Saturday, January 30, 2010


Security is one of the most important concerns in application software development. Building a robust security model is one of the most important factors that drive the success of application software. As far as security in ASP.NET is concerned, three terms come into my mind, i.e., Authentication, Authorization and Impersonation. Put simply, authentication authenticates the user’s credentials and authorization relates to the resources that an authenticated user has access to. This article is the first in a series of articles on ASP.NET security and discusses these concepts and their applicability.
Let us start our discussion with a brief outline on the sequence of events are as far as authentication and authorization are concerned when a new request comes in. When a new request arrives at IIS, it first checks the validity of the incoming request. If the authentication mode is anonymous (default) then the request is authenticated automatically. But if the authentication mode is overridden in the web.config file settings, IIS performs the specified authentication check before the request is passed on to ASP.NET.

Authentication determines whether a user is valid or not based on the user’s credentials. Note that a user can be authorized to access the resources provided the user is an authenticated user. The application’s web.config file contains all of the configuration settings for an ASP.NET application. An authentication provider is used to prove the identity of the users in a system. There are three ways to authenticate a user in ASP.NET:
Forms authentication
Windows authentication
Passport authentication

  Forms Authentication
This is based on cookies where the user name and the password are stored either in a text file or a database. It supports both session and persistent cookies. After a user is authenticated, the user’s credentials are stored in a cookie for use in that session. When the user has not logged in and requests for a page that is secured, he or she is redirected to the login page of the application. The following code snippet illustrates how this can be implemented in ASP.NET.

 Windows Authentication
Windows Authentication is used to validate a user based on the user’s Windows Account; however, this is only applicable in intranet environments where the administrator has full control over the users in the network. The following code snippet illustrates how we can implement Windows Authentication in ASP.NET.

Passport Authentication
Passport authentication is a centralized authentication service that uses Microsoft’s Passport Service to authenticate the users of an application. It allows the users to create a single sign-in name and password to access any site that has implemented the Passport single sign-in (SSI) service. The following code snippet illustrates how we can implement Passport Authentication in ASP.NET.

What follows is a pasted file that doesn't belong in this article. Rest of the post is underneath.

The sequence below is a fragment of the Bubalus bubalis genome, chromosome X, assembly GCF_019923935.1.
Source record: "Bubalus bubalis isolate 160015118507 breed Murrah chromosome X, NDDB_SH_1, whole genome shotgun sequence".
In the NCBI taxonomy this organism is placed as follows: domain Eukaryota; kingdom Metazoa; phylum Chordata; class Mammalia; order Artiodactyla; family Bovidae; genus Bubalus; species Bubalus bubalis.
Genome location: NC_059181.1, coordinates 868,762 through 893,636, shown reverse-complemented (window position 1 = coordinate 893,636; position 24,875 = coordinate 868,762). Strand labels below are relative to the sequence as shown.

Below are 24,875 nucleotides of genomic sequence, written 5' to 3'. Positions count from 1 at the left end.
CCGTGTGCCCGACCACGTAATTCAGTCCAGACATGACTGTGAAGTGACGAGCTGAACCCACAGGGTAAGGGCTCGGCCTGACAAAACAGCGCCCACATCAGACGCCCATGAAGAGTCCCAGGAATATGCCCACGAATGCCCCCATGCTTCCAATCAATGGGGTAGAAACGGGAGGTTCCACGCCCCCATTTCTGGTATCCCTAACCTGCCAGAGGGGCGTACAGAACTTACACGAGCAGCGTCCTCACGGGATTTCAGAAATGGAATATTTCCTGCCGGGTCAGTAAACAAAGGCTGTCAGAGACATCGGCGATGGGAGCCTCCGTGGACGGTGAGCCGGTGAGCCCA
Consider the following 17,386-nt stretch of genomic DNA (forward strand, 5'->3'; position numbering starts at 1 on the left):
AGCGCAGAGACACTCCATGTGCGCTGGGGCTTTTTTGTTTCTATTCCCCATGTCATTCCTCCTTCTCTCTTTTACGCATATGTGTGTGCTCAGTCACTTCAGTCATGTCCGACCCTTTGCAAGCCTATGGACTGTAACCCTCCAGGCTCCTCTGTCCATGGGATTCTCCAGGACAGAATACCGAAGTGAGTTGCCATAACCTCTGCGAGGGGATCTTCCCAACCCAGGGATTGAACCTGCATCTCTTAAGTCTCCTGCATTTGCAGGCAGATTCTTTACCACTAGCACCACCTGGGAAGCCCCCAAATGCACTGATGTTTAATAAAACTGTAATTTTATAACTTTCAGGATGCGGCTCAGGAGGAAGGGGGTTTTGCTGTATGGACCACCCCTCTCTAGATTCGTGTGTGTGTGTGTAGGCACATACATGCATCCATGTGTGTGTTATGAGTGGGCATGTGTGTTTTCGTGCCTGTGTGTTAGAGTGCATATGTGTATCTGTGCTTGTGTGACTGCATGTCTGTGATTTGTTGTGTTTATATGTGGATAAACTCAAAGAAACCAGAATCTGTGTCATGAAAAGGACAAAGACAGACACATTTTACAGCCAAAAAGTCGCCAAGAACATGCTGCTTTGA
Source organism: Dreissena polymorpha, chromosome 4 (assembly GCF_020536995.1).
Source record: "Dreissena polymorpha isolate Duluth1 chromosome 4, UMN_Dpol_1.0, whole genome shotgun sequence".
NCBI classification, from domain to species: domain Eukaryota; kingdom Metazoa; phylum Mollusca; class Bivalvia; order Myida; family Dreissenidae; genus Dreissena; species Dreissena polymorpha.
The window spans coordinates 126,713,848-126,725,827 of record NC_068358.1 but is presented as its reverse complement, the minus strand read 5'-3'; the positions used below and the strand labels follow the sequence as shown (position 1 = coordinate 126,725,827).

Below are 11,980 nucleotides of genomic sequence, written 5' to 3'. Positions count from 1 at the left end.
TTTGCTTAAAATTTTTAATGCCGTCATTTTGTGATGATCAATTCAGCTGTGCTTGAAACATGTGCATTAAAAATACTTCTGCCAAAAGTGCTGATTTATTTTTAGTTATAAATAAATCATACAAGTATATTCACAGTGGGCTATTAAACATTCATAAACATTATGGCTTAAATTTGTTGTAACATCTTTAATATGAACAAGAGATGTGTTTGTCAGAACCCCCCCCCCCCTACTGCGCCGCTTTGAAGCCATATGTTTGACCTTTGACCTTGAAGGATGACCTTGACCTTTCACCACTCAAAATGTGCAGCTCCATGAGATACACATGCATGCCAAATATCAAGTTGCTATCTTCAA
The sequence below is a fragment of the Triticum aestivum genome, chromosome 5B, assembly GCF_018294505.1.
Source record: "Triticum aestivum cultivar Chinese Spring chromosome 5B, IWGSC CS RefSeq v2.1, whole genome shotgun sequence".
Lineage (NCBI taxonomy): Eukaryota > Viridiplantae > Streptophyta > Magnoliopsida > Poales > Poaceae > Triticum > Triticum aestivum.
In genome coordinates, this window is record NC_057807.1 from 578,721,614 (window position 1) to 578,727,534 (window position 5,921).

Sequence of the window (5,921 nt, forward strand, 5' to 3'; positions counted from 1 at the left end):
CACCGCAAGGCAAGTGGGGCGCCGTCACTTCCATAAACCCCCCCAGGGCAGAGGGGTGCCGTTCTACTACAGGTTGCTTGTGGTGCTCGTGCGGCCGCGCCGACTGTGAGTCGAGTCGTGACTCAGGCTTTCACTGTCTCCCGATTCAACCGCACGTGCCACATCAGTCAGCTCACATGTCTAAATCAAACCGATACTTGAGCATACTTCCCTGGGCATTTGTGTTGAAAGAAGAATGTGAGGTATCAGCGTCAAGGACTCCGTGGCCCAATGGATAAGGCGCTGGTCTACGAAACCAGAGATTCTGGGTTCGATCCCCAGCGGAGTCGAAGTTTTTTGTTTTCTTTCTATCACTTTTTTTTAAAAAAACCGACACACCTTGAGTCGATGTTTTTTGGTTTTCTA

Authorization is the process of determining the accessibility to a resource for a previously authenticated user. Note that authorization can only work on authenticated users, hence ensuring that no un-authenticated user can access the application. The syntax for specifying authorization in ASP.NET is as follows.

< [ allow | deny ] [ users ] [ roles ] [ verbs ] />

In ASP.NET, there are the following types of authorizations.
URL Authorization
File Authorization
Authorization based on ACL (Access Control List)

According to MSDN, “When using impersonation, ASP.NET applications can optionally execute with the identity of the client on whose behalf they are operating. The usual reason for doing this is to avoid dealing with authentication and authorization issues in the ASP.NET application code. Instead, you rely on Microsoft Internet Information Services (IIS) to authenticate the user and either pass an authenticated token to the ASP.NET application or, if unable to authenticate the user, pass an unauthenticated token. In either case, the ASP.NET application impersonates whichever token is received if impersonation is enabled. The ASP.NET application, now impersonating the client, then relies on the settings in the NTFS directories and files to allow it to gain access, or not. Be sure to format the server file space as NTFS, so that access permissions can be set”.
Note that Impersonation is disabled by default and can be specified in the web.config file as shown in the code snippet given below.
To impersonate a particular identity, specify the following in your application’s web.config file.

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